Speaking of Suicide - World Suicide Prevention Day 2014 

I've attempted to commit depression.

I've committed an eating disorder.

It doesn't sound right, does it?

So why don't we balk when we hear of committing suicide?

Suicide is an expression of profound hopelessness. It's no longer a crime.

So why do we still approach the whole issue of suicide with suspicion and condemnation?

I will not pretend that the issue of suicide is something easy to talk about. It is painful and uncomfortable - but that doesn’t mean we should avoid it.

The scale of suicide means we cannot keep ignoring it. A World Health Organization report released earlier this month estimates that someone dies by suicide every 40 seconds, and for every person who dies - another 20 attempt suicide. Furthermore, suicide is the second leading cause of death (above murder and cancer) in 15-29 year olds.

Sometimes numbers can lose their meaning - we hear them and can hardly begin to imagine what it means in reality for those affected.

Millions of people who need, more than anything, something to hold onto. Hope.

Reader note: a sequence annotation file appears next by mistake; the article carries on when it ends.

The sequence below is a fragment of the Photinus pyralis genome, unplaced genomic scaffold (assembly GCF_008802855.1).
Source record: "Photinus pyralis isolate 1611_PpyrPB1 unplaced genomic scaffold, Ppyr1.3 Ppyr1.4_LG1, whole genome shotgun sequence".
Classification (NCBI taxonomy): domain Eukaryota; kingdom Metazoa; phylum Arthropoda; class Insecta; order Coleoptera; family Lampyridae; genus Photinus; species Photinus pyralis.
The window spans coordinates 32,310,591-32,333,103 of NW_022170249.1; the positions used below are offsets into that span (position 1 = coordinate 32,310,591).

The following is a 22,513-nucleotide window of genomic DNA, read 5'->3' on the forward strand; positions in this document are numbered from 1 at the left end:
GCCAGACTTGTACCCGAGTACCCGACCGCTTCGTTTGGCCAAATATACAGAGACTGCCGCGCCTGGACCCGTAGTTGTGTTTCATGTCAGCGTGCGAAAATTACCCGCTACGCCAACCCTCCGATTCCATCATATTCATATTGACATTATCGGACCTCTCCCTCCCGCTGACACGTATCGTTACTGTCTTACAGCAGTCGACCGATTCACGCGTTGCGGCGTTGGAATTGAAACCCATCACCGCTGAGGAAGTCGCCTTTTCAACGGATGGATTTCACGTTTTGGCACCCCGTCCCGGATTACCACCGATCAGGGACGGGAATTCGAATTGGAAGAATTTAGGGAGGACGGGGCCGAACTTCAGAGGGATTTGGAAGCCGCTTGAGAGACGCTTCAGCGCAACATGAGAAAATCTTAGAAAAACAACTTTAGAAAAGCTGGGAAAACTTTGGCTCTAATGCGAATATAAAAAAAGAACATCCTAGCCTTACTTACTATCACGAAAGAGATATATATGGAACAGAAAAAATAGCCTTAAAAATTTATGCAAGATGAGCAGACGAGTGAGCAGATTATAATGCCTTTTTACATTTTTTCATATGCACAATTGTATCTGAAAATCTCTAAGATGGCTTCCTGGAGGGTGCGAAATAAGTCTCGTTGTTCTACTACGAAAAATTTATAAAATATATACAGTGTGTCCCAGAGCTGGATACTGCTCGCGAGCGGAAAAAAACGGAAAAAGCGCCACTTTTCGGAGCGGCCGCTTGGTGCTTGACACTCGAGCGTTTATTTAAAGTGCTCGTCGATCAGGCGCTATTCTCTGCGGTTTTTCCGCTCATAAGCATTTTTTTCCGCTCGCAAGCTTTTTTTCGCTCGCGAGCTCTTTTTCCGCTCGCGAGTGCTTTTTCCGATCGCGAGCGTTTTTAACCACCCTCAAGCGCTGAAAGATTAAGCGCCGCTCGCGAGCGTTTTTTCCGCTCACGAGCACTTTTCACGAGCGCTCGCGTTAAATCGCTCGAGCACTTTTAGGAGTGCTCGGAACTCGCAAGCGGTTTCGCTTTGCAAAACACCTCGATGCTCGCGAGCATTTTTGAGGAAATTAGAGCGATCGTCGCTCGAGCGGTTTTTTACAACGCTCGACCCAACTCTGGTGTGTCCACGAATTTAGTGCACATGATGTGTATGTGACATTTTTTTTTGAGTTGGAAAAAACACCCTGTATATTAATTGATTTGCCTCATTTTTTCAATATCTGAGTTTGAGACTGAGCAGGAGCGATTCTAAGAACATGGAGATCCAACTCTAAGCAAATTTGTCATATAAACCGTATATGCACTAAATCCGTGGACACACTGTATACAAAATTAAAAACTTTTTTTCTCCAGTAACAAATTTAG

Hope is not found in claiming that suicide is the unforgivable sin. It’s not found in telling people to pull themselves together, or banishing them from our churches. It’s found in allowing people to give voice to their darkest and scariest thoughts.

The thoughts that provide both solace and devastation. Solace, because it is a way to escape unimaginable pain. Devastation because it is the hallmark of suicide.

We need to allow people to say the hardest words; because as unnatural as it may seem, speaking about suicide can actually help someone to avoid acting upon their feelings.

Let’s try to be more open in our communities, our schools, our churches, our families. To help, we've put together three key ways you can speak up about suicide. 

GET HELP: Don’t need to deal with it alone. Get support for you and the person you’re trying to support by speaking with your leadership and mentors, doctors and if appropriate the young persons’ family.

LISTEN: Don’t assume you know how they’re feeling or what they need. As hard as it might be for you to hear, let them speak about their suicidal thoughts. Contrary to popular belief, speaking about suicidal thoughts decreases the risk of suicide.

SPEAK: Change the way you talk about suicide. Language matters:


        Committed suicide/successful suicide - Died by suicide/ended his (or her) life

        Unsuccessful suicide/ Failed suicide attempt - Attempt to end his/her life


Silence is suicides’ greatest ally.

So let’s break the silence.

This article was first published on www.thinktwiceinfo.org - for more information on the SOS Campaign you can get in touch via the website, facebook or twitter @thinktwiceinfo. 

Rachael Newham, 10/09/2014
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